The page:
What's It Called When You Refer to Yourself By Name?

When famous characters or people like Hercule Poirot and LeBron James refer to themselves by their own name, it's called illeism, and it can actually be a useful psychological technique.

Samantha Enslen, Writing for
4-minute read
Episode #614

What's it called when you refer to yourself by name--with a cartoon image of Hercule Poirot

Recently, Grammar Girl listener Mark J. Yevchak‎ wrote in with an interesting question. He’d been watching the HBO miniseries “Generation Kill,” about the first days of the war in Iraq, and he noticed that one of the characters, Lt. Col. Stephen “Godfather” Ferrando, often uses his own name when speaking. 

Here are a few examples: 

  • “The general has asked this battalion to be America's shock troops, and Godfather can't tell the general we don't do windows."
  • “Godfather doesn't like being told what to do by the enemy.”
  • “Godfather needs an airfield.”

Mark wanted to know what it’s called when someone talks like this. And he wondered if he was alone in thinking it made the speaker sound self-righteous.

Mark, here are your answers.

Illeism Is the Habit of Referring to Yourself in the Third Person

This verbal tic is known as "illeism." That's the habit of referring to yourself in the third person

It can make the speaker sound egotistical. Think of Dwayne Johnson as "The Rock" asking, "Can you smell what The Rock is cooking?" He used illeism deliberately to exaggerate his self-importance.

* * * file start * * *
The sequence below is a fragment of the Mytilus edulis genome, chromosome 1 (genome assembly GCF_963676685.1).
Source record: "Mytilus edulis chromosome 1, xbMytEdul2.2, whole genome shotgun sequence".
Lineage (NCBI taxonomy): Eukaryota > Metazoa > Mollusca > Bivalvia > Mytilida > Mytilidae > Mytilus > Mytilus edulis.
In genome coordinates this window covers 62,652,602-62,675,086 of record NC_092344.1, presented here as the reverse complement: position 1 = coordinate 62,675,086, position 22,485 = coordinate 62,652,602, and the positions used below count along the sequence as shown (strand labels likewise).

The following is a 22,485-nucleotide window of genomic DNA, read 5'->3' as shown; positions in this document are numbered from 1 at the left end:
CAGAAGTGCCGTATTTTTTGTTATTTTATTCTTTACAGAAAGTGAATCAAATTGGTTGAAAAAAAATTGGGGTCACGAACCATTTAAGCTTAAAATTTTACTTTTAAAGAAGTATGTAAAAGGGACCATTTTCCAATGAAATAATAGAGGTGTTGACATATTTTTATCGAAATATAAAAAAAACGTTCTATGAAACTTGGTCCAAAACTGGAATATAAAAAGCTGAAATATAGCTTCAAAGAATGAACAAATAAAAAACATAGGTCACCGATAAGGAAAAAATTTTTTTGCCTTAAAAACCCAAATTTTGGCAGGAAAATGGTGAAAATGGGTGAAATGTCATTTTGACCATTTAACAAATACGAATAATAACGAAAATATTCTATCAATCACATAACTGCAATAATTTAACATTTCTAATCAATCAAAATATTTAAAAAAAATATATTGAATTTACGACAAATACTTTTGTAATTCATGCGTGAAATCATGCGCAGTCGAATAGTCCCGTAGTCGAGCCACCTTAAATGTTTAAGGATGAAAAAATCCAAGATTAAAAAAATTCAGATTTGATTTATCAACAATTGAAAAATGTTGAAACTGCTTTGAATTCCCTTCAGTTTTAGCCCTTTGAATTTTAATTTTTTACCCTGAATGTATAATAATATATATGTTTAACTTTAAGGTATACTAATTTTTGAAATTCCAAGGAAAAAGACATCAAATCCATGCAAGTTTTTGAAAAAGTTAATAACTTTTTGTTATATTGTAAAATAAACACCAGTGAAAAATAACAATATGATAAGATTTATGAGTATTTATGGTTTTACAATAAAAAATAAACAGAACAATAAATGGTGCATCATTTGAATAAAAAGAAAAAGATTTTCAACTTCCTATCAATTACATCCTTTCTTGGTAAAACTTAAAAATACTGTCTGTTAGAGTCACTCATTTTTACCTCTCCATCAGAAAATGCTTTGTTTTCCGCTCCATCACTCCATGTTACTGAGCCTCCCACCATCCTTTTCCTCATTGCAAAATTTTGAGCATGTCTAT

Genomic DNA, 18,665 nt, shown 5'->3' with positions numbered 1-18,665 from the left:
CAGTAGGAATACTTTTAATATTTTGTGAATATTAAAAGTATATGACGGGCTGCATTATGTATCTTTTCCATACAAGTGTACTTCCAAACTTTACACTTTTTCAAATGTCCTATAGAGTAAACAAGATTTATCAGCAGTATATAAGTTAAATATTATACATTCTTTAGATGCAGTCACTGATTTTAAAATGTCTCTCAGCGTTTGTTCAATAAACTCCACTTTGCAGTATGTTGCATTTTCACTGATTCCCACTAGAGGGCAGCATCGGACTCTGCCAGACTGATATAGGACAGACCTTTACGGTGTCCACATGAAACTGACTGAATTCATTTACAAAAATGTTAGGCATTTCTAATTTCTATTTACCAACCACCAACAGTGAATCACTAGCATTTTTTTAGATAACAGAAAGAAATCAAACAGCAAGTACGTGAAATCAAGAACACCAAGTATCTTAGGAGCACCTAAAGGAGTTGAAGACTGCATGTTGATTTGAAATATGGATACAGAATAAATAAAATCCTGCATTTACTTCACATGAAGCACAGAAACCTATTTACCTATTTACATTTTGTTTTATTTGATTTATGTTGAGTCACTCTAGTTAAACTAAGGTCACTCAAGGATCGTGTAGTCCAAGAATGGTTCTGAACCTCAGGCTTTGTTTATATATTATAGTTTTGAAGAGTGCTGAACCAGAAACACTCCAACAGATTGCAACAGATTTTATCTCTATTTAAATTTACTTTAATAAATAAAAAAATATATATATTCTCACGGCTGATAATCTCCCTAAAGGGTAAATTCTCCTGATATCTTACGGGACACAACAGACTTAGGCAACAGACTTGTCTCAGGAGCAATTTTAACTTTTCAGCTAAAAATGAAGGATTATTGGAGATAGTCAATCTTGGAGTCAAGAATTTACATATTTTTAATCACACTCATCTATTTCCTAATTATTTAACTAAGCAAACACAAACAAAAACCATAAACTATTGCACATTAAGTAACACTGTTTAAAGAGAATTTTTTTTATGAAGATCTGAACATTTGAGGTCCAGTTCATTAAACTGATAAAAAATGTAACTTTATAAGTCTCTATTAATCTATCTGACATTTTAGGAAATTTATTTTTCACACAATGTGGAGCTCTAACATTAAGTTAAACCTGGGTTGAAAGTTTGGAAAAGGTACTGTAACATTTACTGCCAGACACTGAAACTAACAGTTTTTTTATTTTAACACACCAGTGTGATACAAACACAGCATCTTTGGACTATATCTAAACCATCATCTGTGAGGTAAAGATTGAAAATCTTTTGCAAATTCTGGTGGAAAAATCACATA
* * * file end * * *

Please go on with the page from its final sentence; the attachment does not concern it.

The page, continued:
Think also of the character Hercule Poirot in Agatha Christie’s mysteries. Christie often portrayed the detective as referring to himself in the third person, as a way of depicting his self-grandeur. In one of her books, another character asks him about it: 

  • Dr. Lutz: Tell me, why do you insist on referring to yourself in the third person?  It's intensely irritating! 
  • Hercule Poirot: It helps Poirot to keep a distance from his genius.

In the real world, speakers sometimes also revert to illeism when they want to create some distance between themselves and their actions. For example, when basketball player LeBron James was criticized for leaving the Cleveland Cavaliers to join the Miami Heat, he responded using illeism: “One thing I didn’t want to do was make an emotional decision … I wanted to do what was best for LeBron James … what would make him happy.”

James was lampooned for speaking this way and accused of being narcissistic. He might have been, or he might have been trying to control his emotions in a positive way.


About the Author

Samantha Enslen, Writing for Grammar Girl

Samantha Enslen is an award-winning writer who has worked in publishing for more than 20 years. She runs Dragonfly Editorial, an agency that provides copywriting, editing, and design for scientific, medical, technical, and corporate materials. Sam is the vice president of ACES, The Society for Editing, and is the managing editor of Tracking Changes, ACES' quarterly journal.